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When reading mathematical books written for a general audience, or even searching questions on this site, the adjective beautiful is often used to describe mathematics. My question is whether there has been scholarly work on the semantics of the word beautiful as used in this sense.

More precisely, what do mathematicians find beautiful, and why do they choose this word to describe math? Have any authors focused on how the idea of "beauty" in mathematics may have changed over time, or how mathematicians may find different ideas beautiful depending on their social/cultural influences?

To clarify, I am not looking for examples of why mathematics is "beautiful". I am also not looking for quotes or aphorisms from famous mathematicians about the beauty of math. My personal opinion is that mathematicians often use beautiful when they could instead choose words such as simple, elegant, or clever to describe proofs or theorems. I am interested in why they choose to use 'beauty', and the implications of this choice in mathematics exposition. References that investigate the success (or failure!) of efforts to show mathematical beauty in education would also be welcomed.

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And not only "beautiful". I have a friend who often uses the adjective "sexy" when speaking of mathematics... –  Daniel Robert-Nicoud Dec 29 '13 at 19:51
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@DanielRobert-Nicoud : That's commonplace, isn't it? –  Michael Hardy Dec 30 '13 at 3:50
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4 Answers

There is an essay by Gian-Carlo Rota, Professor of Applied Mathematics and Philosophy at MIT, titled "The Phenomenology of Mathematical Beauty", which appears as Chapter X in his book Indiscrete Thoughts (not to be confused with one of his other books, Discrete Thoughts). I am inclined to disagree with his bottom-line conclusion, but I agree with his explanation that beauty and elegance are two quite different things. His bottom line: "Mathematical beauty is the expression mathematicians have introduced in order to obliquely admit the phenomenon of enlightenment while avoiding acknowledgment of the fuzziness of the phenomenon." I am not convinced of that.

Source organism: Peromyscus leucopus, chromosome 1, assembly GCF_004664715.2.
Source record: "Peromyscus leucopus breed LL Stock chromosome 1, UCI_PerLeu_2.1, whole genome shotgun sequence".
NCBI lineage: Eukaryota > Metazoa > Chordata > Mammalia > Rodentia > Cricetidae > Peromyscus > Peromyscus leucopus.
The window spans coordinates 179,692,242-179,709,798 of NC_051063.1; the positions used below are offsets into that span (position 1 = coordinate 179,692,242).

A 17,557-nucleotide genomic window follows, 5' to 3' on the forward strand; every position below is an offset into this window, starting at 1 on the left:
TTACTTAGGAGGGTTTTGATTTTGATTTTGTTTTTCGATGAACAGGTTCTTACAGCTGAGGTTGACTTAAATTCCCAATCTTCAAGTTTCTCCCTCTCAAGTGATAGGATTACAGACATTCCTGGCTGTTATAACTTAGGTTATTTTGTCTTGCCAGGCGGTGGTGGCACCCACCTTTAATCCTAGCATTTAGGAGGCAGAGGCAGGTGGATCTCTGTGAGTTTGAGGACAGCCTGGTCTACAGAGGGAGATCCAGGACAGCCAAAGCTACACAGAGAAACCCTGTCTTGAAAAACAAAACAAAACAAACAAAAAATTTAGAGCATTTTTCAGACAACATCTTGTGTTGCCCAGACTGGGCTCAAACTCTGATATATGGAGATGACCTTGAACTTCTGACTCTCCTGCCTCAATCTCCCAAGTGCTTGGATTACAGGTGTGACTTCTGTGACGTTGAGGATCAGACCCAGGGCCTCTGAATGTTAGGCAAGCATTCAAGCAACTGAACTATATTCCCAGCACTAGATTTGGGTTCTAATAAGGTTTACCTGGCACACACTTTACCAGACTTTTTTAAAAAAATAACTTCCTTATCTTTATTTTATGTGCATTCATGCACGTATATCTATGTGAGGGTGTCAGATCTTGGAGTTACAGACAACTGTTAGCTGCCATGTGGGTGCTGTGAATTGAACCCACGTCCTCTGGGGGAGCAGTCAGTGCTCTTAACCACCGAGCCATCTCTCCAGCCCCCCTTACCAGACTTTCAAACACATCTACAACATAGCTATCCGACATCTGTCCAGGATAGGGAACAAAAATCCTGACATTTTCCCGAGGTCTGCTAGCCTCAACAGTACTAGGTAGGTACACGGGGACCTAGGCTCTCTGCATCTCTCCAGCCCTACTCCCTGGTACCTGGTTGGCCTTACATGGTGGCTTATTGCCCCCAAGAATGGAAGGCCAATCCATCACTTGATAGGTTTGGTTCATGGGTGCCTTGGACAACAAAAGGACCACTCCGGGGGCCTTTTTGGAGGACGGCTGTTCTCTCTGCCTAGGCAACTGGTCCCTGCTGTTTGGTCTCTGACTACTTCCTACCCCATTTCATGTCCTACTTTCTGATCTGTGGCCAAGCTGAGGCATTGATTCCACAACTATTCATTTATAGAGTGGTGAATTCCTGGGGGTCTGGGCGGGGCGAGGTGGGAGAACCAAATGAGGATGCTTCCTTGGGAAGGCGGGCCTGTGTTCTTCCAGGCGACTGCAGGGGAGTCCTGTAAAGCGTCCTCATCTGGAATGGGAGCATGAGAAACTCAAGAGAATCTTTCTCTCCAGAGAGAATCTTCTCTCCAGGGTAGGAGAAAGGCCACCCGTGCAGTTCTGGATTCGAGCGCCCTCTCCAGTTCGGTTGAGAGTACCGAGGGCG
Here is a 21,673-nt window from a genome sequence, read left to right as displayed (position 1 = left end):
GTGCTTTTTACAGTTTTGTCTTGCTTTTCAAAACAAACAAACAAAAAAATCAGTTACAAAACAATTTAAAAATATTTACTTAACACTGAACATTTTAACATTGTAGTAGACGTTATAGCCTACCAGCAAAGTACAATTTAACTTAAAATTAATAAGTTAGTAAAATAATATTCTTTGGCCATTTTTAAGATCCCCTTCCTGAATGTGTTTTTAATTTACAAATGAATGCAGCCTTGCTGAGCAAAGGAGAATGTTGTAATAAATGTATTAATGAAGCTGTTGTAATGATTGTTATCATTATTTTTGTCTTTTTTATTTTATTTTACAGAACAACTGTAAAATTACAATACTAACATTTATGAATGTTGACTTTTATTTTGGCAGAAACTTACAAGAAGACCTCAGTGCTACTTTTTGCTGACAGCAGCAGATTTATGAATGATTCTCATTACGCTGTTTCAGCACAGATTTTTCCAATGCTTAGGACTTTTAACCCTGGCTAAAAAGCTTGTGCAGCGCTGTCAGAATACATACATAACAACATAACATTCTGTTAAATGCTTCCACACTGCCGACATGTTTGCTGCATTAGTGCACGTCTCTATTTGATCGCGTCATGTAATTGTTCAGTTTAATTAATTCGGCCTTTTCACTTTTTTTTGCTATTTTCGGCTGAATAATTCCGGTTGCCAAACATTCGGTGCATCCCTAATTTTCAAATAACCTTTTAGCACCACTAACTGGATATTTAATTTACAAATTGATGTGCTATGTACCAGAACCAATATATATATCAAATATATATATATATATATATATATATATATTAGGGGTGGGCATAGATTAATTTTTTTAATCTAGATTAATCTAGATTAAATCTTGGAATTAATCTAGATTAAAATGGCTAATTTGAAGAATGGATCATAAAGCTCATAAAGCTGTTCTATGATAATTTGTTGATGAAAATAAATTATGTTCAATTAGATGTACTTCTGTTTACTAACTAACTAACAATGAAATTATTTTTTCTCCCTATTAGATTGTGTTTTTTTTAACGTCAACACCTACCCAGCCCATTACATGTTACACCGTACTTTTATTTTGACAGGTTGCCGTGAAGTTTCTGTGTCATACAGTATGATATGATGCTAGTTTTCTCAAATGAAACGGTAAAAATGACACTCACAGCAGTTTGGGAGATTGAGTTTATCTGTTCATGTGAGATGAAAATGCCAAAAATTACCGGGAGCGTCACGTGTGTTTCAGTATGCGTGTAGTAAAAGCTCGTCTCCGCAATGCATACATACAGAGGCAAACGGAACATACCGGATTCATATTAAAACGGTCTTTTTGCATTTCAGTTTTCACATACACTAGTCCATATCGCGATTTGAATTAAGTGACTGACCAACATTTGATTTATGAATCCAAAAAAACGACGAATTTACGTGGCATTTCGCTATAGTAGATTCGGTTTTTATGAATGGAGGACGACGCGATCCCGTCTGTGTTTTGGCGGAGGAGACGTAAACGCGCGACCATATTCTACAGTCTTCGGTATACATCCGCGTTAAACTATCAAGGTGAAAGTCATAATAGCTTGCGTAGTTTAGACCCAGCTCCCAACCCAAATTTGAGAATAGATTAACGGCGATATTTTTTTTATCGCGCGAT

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I don't know if this is what you're looking for, but this is a recent study correlating mathematical beauty with other forms of beauty in the experience of mathematicians' brains in fMRI scanners. Here's a summary by Scientific American.

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I'm sure there have been pop novels and such written on the subject, but I doubt it has been considered noteworthy of scholarly attention.

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Why would it not be considered worthy of scholarly attention? That certain things in mathematics are strikingly beautiful is frequently mentioned in scholarly writing. But actually analyzing the phenomenon has probably not been done much at all or we'd have heard a lot more about it. –  Michael Hardy Dec 29 '13 at 22:51
    
Yes, but beautiful-ness isn't a measurable thing. It can't be studied. There may be works, but it's unlikely a professor or someone reputable spent time on such a book or article. –  TheVolatileChemist Dec 30 '13 at 21:56
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@TheVolatileChemist What do you meant it can't be studied? There are hundreds of people currently living whose life work is studying beauty. It is one of the major branches of philosophy called aesthetics. –  Matt Dec 31 '13 at 15:31
    
@TheVolatileChemist : Professors and reputable people write opinion articles on politics and on lots of things that cannot be measured all the time. –  Michael Hardy Dec 31 '13 at 17:56
    
Not Math professors. –  TheVolatileChemist Dec 31 '13 at 22:49
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